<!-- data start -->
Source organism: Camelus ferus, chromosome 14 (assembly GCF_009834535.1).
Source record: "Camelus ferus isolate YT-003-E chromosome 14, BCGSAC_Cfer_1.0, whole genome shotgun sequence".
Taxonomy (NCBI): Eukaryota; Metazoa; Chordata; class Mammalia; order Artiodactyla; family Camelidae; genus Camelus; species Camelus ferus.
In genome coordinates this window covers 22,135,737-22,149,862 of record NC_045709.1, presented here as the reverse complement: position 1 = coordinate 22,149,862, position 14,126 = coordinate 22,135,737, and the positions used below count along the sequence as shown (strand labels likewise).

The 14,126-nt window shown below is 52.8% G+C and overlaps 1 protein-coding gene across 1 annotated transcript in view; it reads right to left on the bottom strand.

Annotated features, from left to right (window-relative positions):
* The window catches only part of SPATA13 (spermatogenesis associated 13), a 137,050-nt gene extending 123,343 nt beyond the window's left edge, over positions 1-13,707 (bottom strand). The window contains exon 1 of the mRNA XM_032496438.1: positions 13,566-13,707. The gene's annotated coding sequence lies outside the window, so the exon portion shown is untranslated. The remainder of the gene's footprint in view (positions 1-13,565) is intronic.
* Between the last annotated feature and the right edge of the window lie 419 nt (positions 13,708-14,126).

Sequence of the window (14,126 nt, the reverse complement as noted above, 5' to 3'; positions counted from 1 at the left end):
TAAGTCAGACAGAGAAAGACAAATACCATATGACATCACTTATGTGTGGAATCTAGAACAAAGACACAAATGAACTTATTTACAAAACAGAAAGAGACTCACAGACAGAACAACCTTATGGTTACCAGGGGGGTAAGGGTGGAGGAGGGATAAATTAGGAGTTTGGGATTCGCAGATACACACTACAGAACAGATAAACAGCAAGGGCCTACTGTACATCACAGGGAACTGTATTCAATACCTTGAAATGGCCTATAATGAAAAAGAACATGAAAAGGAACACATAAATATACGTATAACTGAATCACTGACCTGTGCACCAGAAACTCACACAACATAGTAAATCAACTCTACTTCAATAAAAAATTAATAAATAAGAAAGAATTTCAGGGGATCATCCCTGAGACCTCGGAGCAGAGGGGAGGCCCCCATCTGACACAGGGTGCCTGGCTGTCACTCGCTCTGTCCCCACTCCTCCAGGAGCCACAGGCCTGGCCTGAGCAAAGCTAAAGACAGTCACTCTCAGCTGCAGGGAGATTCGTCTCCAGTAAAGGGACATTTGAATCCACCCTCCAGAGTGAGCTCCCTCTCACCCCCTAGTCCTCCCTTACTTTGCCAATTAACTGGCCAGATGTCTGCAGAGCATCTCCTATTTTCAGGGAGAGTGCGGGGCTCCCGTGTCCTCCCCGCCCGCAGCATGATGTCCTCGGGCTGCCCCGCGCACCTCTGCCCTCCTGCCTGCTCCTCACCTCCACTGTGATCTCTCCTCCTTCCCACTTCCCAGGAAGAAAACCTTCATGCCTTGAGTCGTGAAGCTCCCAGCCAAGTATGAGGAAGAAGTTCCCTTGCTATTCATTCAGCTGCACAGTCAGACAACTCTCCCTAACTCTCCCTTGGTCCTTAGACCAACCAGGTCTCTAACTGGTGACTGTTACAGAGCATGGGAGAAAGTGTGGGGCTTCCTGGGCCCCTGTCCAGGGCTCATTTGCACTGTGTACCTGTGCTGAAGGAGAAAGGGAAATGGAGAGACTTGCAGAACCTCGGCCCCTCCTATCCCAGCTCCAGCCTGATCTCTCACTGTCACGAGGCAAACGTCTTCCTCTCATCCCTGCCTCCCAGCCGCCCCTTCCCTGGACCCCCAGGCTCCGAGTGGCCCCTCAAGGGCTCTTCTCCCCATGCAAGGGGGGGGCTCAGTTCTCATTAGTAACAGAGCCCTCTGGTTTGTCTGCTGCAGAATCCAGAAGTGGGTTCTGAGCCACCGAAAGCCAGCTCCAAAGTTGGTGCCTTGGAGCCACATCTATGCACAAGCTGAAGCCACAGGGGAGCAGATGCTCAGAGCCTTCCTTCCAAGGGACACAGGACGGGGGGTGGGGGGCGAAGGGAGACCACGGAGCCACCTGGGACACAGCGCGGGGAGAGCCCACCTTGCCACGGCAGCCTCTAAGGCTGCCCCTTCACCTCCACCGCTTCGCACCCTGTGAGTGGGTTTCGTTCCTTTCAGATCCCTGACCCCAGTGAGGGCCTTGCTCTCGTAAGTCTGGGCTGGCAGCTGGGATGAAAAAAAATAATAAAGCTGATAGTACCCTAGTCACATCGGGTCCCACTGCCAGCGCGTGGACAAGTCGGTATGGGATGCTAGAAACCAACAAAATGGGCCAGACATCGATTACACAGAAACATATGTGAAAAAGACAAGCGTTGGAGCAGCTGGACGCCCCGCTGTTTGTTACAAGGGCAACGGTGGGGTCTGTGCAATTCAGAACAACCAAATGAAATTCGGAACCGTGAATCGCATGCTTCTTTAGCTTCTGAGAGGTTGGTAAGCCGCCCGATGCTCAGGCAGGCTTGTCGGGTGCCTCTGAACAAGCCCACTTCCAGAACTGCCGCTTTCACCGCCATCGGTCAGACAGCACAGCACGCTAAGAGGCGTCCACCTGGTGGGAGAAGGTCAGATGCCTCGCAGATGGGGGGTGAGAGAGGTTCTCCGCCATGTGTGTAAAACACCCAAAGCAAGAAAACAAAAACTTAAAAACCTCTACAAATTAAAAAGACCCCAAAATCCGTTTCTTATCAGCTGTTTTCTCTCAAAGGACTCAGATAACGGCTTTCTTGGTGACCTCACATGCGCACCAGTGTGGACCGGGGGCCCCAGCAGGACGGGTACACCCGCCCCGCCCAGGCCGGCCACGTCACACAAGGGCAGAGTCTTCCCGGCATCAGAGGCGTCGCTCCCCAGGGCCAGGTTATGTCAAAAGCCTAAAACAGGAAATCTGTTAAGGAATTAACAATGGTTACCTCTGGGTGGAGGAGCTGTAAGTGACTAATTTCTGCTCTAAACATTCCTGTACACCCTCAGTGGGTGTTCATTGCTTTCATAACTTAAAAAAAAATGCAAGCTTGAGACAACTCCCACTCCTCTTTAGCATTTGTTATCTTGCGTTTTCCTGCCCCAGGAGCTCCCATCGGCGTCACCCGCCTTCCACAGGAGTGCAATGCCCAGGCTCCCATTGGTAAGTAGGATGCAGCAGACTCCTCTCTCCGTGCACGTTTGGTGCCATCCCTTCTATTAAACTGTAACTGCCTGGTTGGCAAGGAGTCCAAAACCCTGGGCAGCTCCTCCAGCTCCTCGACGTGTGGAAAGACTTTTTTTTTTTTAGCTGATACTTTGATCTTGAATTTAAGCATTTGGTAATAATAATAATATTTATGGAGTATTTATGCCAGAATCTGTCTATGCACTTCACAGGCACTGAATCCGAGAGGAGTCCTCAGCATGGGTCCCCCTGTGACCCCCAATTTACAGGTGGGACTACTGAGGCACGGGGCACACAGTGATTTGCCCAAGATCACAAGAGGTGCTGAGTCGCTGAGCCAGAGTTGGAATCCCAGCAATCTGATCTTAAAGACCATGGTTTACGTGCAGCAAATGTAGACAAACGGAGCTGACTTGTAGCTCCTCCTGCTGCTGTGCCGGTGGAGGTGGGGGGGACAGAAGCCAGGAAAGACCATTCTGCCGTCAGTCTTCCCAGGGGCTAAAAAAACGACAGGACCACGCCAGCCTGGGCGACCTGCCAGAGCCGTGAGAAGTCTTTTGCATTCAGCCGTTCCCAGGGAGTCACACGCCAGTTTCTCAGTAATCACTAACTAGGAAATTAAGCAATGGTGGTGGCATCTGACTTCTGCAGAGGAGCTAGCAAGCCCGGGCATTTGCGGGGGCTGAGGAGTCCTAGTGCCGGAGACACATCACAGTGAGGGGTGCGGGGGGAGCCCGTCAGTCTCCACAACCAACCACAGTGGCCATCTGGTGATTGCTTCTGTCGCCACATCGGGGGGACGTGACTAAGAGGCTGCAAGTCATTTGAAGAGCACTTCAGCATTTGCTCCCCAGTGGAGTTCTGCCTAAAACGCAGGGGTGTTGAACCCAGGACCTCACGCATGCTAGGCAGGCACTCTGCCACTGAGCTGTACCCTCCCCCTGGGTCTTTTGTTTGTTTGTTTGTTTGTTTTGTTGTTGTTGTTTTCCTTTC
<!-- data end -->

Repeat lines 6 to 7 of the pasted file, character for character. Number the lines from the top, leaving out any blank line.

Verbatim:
Annotated features, from left to right (window-relative positions):
* The window catches only part of SPATA13 (spermatogenesis associated 13), a 137,050-nt gene extending 123,343 nt beyond the window's left edge, over positions 1-13,707 (bottom strand). The window contains exon 1 of the mRNA XM_032496438.1: positions 13,566-13,707. The gene's annotated coding sequence lies outside the window, so the exon portion shown is untranslated. The remainder of the gene's footprint in view (positions 1-13,565) is intronic.